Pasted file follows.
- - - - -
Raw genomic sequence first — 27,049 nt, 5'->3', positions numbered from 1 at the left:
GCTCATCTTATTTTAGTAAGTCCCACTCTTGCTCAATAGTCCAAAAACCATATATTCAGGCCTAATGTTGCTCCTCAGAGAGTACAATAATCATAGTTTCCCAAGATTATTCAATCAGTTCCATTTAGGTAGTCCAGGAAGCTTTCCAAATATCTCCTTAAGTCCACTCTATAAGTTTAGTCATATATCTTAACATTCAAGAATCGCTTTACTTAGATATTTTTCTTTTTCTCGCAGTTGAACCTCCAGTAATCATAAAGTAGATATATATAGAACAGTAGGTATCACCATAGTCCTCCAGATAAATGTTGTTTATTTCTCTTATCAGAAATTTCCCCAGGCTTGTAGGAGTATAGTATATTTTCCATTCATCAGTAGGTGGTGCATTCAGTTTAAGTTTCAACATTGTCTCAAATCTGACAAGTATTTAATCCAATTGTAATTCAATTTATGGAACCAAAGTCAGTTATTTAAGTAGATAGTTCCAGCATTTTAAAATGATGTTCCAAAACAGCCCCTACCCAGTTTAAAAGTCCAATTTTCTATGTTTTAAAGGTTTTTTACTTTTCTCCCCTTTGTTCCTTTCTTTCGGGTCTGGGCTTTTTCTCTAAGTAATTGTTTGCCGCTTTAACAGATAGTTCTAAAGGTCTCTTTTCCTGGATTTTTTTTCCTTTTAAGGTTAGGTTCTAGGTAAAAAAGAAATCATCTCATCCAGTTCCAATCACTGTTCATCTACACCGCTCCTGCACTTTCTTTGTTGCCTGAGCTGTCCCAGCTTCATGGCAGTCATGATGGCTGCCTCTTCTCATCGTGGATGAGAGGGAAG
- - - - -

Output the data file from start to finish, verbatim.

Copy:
Raw genomic sequence first — 27,049 nt, 5'->3', positions numbered from 1 at the left:
GCTCATCTTATTTTAGTAAGTCCCACTCTTGCTCAATAGTCCAAAAACCATATATTCAGGCCTAATGTTGCTCCTCAGAGAGTACAATAATCATAGTTTCCCAAGATTATTCAATCAGTTCCATTTAGGTAGTCCAGGAAGCTTTCCAAATATCTCCTTAAGTCCACTCTATAAGTTTAGTCATATATCTTAACATTCAAGAATCGCTTTACTTAGATATTTTTCTTTTTCTCGCAGTTGAACCTCCAGTAATCATAAAGTAGATATATATAGAACAGTAGGTATCACCATAGTCCTCCAGATAAATGTTGTTTATTTCTCTTATCAGAAATTTCCCCAGGCTTGTAGGAGTATAGTATATTTTCCATTCATCAGTAGGTGGTGCATTCAGTTTAAGTTTCAACATTGTCTCAAATCTGACAAGTATTTAATCCAATTGTAATTCAATTTATGGAACCAAAGTCAGTTATTTAAGTAGATAGTTCCAGCATTTTAAAATGATGTTCCAAAACAGCCCCTACCCAGTTTAAAAGTCCAATTTTCTATGTTTTAAAGGTTTTTTACTTTTCTCCCCTTTGTTCCTTTCTTTCGGGTCTGGGCTTTTTCTCTAAGTAATTGTTTGCCGCTTTAACAGATAGTTCTAAAGGTCTCTTTTCCTGGATTTTTTTTCCTTTTAAGGTTAGGTTCTAGGTAAAAAAGAAATCATCTCATCCAGTTCCAATCACTGTTCATCTACACCGCTCCTGCACTTTCTTTGTTGCCTGAGCTGTCCCAGCTTCATGGCAGTCATGATGGCTGCCTCTTCTCATCGTGGATGAGAGGGAAG